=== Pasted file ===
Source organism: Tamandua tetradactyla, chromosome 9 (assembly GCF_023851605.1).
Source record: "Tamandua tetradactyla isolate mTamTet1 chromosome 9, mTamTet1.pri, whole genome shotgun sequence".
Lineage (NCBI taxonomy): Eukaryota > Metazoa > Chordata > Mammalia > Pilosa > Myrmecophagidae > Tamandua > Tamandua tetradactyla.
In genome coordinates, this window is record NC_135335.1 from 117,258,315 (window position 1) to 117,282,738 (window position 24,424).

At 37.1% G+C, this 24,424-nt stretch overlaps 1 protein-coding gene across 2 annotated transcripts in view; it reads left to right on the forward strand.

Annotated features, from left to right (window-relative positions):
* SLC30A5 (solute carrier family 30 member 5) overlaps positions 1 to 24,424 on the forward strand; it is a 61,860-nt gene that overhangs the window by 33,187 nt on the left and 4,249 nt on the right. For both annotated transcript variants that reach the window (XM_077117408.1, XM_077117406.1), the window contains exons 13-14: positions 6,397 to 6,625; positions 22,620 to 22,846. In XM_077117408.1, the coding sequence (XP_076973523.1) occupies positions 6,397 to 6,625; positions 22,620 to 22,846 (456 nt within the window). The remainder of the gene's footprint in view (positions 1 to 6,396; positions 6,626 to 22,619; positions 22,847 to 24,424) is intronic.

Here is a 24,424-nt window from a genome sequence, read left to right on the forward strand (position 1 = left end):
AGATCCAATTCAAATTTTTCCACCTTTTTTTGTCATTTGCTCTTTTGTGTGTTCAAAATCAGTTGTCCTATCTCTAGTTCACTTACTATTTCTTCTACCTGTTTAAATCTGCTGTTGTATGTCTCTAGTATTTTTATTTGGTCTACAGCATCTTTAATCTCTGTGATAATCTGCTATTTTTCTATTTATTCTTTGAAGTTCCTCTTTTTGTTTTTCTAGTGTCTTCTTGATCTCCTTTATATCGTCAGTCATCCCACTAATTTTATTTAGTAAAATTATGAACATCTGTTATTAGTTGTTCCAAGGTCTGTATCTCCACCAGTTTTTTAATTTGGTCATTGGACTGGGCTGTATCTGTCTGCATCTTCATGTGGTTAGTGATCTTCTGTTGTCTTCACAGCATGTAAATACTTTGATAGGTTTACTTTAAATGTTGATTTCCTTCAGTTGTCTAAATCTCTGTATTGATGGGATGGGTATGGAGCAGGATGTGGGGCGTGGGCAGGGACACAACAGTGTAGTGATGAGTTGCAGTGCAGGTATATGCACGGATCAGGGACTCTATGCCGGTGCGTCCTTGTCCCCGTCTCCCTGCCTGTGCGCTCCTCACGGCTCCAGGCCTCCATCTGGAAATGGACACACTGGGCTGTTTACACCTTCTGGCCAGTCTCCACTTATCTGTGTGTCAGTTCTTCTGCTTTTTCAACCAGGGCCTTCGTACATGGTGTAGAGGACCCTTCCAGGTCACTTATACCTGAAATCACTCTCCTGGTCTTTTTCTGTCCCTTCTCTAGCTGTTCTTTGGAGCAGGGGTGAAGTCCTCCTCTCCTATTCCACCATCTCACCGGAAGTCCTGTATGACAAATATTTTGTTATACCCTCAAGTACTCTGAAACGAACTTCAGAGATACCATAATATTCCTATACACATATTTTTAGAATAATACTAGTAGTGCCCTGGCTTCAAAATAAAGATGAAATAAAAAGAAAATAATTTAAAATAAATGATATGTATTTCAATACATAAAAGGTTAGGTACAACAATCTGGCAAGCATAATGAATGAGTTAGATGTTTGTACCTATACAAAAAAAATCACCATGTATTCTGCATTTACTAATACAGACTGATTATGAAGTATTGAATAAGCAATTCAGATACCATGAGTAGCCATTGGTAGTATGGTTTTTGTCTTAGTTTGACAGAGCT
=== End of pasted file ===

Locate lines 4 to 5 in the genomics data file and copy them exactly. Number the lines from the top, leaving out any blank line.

In genome coordinates, this window is record NC_135335.1 from 117,258,315 (window position 1) to 117,282,738 (window position 24,424).

At 37.1% G+C, this 24,424-nt stretch overlaps 1 protein-coding gene across 2 annotated transcripts in view; it reads left to right on the forward strand.